Today's Best Tech Deals
Picked by Macworld's Editors
Top Deals On Great Products
Picked by Techconnect's Editors
As a marine sent to the Union Aerospace Corporation’s Martian facility, you’re prepared for another routine security detail. But almost the second you step onto the base, it’s clear that things aren’t right. People are going crazy. People are dying. The next thing you know, all hell is breaking loose—quite literally.
Welcome to Doom 3, a terrifying first-person shooter that taps into a primal fear: being trapped in the dark with something menacing. I previewed an early release of the game in the February 2005 issue. It’s now out and worth a look—as long as your system can handle it.
Doom 3 is essentially a retelling of the first game in the Doom series. But while the basic plot may be familiar, the game is all new—powered by a game engine the likes of which we’ve never seen on the Mac before.
Doom 3 uses every Hollywood trick in the book to evoke a nearly constant sense of dread: You spend much of your time in the dark, searching with a flashlight or listening for the next hideous creature. The game is chock-full of the vilest, most disturbing menagerie of beasts, monstrosities, and reanimated corpses you’ve ever seen in a game—and they all move with shocking fluidity and realism.
The game’s creepy atmosphere has one big downside: all this running around in the dark will eventually infuriate you. Apparently there’s no duct tape on Mars, because our intrepid marine never figures out how to keep his flashlight fixed to whatever weapon he has handy. As a result, you can either see the thing trying to kill you or shoot at it. But you can’t do both.
The game keeps you busy by requiring that you unlock doors, acquire access codes, and find alternate routes. Your PDA lets you access audio logs, video discs, and e-mail from station personnel, providing you with security clearances and the backstory. But while none of the game play is particularly innovative, all these plot devices—as well as occasional interstitial sequences and hallucinations—give some much needed depth to the story and keep the action interesting.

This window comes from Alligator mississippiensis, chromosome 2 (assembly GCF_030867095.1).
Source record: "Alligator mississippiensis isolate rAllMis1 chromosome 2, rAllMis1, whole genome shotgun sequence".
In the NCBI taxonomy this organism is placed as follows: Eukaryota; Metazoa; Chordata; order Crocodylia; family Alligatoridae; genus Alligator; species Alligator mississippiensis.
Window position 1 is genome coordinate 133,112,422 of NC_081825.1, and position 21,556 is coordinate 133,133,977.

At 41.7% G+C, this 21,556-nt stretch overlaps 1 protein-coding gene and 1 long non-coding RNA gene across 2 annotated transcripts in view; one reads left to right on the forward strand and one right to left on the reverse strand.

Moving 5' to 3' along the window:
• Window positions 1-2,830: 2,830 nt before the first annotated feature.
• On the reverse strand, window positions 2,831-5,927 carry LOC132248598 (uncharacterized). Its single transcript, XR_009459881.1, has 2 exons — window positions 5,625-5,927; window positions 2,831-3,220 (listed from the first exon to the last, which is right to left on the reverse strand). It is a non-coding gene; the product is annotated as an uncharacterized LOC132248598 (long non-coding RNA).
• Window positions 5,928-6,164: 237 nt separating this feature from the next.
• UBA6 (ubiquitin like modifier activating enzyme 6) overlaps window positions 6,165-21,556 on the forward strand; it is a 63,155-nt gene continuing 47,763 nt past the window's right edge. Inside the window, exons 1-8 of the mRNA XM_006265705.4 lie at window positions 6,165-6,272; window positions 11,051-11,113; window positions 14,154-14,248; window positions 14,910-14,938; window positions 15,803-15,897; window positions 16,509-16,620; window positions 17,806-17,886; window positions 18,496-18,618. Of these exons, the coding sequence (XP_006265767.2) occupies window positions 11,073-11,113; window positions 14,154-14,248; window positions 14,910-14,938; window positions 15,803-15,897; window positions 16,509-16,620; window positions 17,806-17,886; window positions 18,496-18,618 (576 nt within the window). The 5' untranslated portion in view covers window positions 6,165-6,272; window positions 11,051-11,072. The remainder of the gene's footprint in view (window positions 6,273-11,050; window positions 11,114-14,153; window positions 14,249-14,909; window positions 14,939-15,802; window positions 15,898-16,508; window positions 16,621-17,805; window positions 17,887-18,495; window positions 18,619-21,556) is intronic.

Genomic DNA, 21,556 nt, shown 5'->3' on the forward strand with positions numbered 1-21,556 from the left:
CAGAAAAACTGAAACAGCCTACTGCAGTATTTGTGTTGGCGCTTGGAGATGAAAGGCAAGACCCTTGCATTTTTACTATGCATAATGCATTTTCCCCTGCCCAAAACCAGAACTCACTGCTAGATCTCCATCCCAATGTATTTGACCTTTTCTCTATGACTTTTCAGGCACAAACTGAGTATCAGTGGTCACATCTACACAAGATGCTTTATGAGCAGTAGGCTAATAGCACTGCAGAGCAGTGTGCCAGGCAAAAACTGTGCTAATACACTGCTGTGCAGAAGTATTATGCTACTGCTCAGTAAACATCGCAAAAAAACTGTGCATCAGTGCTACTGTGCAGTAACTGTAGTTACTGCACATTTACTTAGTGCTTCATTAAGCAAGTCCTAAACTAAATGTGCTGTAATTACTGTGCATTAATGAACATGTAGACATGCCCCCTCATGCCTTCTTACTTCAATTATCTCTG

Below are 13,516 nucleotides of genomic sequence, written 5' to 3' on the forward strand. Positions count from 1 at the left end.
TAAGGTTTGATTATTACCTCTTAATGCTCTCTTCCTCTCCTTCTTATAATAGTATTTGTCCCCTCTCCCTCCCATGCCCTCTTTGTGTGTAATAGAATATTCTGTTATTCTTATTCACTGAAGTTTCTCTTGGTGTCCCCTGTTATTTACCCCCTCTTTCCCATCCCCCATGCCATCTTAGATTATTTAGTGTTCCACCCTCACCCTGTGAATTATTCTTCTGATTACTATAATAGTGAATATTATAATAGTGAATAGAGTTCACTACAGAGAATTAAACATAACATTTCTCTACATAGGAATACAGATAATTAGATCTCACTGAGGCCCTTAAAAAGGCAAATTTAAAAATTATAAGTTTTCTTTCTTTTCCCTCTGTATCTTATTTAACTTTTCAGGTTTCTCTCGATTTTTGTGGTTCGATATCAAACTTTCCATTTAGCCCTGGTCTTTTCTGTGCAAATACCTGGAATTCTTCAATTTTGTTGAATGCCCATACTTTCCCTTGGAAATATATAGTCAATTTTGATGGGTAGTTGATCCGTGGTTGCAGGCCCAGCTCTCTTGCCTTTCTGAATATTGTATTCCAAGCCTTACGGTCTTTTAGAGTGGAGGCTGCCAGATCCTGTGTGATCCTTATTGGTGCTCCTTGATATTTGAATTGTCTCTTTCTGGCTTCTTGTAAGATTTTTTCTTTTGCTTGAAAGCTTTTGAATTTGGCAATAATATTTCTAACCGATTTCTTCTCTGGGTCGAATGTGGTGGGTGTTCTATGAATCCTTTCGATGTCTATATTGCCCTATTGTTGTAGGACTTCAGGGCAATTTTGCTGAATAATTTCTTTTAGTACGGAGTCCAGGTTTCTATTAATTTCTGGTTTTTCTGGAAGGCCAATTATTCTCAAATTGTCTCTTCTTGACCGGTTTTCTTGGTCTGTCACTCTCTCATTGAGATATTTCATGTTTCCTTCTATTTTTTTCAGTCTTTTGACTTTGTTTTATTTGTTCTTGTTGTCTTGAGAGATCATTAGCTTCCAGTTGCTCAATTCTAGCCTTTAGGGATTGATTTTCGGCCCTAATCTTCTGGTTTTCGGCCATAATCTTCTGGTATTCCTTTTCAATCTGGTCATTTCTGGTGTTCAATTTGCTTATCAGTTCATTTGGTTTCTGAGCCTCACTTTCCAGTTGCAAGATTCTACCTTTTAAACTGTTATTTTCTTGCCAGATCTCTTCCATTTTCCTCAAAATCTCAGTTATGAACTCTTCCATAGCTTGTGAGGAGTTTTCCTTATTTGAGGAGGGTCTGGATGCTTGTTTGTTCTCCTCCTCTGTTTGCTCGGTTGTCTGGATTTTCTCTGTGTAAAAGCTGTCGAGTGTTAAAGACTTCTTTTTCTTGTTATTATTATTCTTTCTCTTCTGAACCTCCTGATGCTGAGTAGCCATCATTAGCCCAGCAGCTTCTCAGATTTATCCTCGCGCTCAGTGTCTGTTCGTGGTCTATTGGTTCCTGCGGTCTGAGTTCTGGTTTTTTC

The most impressive aspect of Doom 3 is its graphics engine. The lighting and shading capabilities in Doom 3 provide a greater sense of realism than we’ve seen in the past. When paired with a video card that’s up to the task, the game rewards you with a visual feast. (We have a full report of Doom 3’s performance on the Mac.) Doom 3’s technical merits do come at a price, however. The game requires at least a 1.5GHz G4 and a video card with 64MB or more of VRAM.
Doom 3 lets you compete with other players, regardless of platform. A built-in game-finding engine will even help you locate and sort online games by type, number of players, latency, and other criteria—so you can find the perfect match.
The Bottom Line
Doom 3 is a technical marvel that’s challenging, fun, and truly scary. But you might just feel left in the dark once too often.In Doom 3, you’re alone, in the dark, and fighting for your life against all manner of hellish creatures.